For out-of-balance transactions, there are at least three possible courses of action. First, the system could force an operator to manually rekey the courtesy amount for each check image; second, the system could attempt to automatically balance the transaction; or third, the system could present the all the information involved in the transaction to a balancing operator for further analysis.
Where an election is made to have an operator rekey the courtesy amount for each check, each check image is presented to the operator and the courtesy amount for that check is manually entered. The system then checks to see if the amount rekeyed brings the transaction into balance. If the transaction balances with the new amount, then further manual entry of data for the remaining check images is unnecessary.
If the system has an automatic balancing feature, the entire transaction may be presented to an automatic balancer in an attempt to balance the transaction without operator intervention. The automatic balancer may employ expert system techniques and be driven by information associated with the transaction.
The third way to balance the transaction is to present all the information surrounding a transaction to a balancing operator in hopes that the balancing operator will be able to recognize the check or deposit amount which is causing the unbalanced transaction. The check images, the deposit ticket, the recognized check amounts, and the calculated debit and credit totals are available for viewing by the balancing operator.
It will be recognized that the major difficulty in balancing an out-of-balance transaction is identifying the source of the error. This may prove especially difficult if there are a large number of checks involved in the deposit transaction. Thus, it is desirable to identify for the operator those checks which are the most likely source of the error in hopes that the item in error can be identified more quickly and the transaction processing completed sooner. The following patents discuss various ways in which the foregoing problem has been addressed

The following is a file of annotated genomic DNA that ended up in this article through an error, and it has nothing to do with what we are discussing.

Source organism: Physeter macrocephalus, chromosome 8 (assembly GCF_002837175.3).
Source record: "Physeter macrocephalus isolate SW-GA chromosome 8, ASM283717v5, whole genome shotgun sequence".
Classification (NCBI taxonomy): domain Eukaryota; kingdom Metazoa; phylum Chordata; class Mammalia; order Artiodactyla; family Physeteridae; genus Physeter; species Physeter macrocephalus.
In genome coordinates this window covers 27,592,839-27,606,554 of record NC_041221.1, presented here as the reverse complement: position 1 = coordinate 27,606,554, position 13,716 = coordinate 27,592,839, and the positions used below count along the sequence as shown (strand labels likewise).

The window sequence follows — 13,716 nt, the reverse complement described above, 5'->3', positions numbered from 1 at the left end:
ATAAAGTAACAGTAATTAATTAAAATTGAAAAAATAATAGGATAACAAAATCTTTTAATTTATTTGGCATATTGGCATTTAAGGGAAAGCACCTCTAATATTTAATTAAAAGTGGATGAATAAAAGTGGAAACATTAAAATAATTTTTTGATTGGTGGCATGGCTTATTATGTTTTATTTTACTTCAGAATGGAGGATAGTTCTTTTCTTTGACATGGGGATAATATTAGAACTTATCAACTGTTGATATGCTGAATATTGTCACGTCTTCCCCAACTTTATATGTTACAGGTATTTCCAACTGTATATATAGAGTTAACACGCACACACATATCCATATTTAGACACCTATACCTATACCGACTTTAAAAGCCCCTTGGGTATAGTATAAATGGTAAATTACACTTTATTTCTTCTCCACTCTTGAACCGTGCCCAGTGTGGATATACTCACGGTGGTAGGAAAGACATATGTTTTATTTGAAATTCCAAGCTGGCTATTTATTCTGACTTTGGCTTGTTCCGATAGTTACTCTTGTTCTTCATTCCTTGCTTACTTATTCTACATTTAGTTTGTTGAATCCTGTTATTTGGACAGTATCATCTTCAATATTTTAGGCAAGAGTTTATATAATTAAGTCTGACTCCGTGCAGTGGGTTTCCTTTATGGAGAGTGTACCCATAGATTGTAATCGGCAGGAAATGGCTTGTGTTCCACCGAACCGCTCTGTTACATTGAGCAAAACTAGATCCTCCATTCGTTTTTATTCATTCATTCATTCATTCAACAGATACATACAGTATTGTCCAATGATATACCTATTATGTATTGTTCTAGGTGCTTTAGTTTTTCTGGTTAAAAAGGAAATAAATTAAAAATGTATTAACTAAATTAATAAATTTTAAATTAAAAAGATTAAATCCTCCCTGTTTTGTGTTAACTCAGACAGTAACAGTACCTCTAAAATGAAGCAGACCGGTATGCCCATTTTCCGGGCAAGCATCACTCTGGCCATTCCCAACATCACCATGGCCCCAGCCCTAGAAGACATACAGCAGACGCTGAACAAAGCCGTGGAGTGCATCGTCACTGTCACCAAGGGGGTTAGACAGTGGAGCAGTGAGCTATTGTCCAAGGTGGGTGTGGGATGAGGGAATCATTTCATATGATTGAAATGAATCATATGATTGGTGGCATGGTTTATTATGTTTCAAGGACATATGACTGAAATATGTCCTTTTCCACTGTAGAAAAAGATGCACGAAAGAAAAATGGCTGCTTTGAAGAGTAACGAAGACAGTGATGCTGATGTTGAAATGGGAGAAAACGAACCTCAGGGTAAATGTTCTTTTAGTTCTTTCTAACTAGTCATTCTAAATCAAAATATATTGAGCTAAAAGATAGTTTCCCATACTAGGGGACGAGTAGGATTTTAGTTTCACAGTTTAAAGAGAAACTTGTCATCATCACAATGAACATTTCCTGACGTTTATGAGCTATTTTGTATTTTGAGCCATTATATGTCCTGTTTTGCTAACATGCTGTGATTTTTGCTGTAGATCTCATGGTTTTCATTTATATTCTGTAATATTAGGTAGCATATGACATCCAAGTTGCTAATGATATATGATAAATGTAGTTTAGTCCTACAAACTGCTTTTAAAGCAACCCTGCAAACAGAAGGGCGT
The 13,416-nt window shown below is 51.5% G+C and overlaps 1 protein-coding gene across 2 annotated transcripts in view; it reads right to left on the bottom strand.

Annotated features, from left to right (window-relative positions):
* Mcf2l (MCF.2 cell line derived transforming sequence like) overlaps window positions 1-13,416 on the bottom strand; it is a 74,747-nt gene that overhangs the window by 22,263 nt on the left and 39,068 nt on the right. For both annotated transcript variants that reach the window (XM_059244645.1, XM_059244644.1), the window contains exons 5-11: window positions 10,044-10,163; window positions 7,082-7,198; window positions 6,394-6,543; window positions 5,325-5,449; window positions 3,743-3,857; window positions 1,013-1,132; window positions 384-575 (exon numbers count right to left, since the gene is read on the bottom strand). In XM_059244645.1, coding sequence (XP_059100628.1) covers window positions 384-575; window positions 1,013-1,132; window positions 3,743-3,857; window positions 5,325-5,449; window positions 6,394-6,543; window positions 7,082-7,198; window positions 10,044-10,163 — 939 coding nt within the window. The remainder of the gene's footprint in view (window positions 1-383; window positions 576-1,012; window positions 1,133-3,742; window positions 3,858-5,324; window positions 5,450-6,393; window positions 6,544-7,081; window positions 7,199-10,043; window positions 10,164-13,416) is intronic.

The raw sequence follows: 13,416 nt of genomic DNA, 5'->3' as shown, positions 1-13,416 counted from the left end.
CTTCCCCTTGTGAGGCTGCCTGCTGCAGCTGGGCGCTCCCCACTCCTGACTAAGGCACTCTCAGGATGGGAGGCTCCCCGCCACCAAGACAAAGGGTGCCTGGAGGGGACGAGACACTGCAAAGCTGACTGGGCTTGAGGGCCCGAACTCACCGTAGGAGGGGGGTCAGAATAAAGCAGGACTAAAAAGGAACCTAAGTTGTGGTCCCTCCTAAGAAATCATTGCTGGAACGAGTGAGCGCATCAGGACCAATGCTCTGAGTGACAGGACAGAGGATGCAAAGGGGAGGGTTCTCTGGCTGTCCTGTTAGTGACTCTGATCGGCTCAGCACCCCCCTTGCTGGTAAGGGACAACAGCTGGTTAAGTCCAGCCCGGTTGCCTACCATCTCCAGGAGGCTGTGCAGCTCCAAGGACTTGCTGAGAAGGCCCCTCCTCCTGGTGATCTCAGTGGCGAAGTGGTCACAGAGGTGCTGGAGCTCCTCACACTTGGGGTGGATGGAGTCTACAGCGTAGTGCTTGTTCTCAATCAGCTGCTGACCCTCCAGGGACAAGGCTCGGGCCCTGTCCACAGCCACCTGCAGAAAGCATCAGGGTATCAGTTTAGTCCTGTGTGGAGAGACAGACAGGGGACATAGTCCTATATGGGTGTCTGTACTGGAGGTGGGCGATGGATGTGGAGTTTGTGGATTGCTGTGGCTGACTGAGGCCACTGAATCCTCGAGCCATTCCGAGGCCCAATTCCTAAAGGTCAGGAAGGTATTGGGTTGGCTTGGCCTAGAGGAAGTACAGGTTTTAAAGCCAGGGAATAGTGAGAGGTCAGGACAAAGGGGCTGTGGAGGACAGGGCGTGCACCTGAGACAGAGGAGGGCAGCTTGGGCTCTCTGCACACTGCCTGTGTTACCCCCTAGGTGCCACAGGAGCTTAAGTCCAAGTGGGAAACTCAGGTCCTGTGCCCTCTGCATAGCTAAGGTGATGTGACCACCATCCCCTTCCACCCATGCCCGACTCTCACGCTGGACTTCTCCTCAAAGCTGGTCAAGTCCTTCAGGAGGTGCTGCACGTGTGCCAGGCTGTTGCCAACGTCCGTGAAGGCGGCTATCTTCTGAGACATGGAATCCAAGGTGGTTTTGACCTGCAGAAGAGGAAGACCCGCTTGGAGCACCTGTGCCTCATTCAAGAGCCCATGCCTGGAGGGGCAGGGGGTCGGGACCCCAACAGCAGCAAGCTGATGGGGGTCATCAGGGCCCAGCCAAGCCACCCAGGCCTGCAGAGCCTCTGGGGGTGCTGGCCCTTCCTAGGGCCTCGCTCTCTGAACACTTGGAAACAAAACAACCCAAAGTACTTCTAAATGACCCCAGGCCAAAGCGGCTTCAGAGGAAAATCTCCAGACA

U.S. Pat. No. 5,040,226, entitled "Courtesy Amount Read and Transaction Balancing System", awarded to Elischer et al., discloses one technique for assisting in identification of the source of error in an out-of-balance transaction. The numeric fields in the courtesy amount "are subjected to character recognition analysis, and a confidence level is associated with each such numeric field reflecting the degree of confidence with which the apparatus has recognized the numeric dollar amounts." An overall confidence level is calculated for the courtesy amount based on the respective confidence levels for each numeric field in the courtesy amount. '226 suggests multiplying the respective numeric confidence levels to obtain the overall confidence level. Once the overall confidence level is calculated for the courtesy amount on each check image, courtesy amounts can be presented to a balancer in the order of lowest to highest overall confidence level. The system of '226 discloses determining an overall confidence level for a courtesy amount based on the confidence of each individual numeric character recognized by the character reader and using this as a basis for balancing the transaction.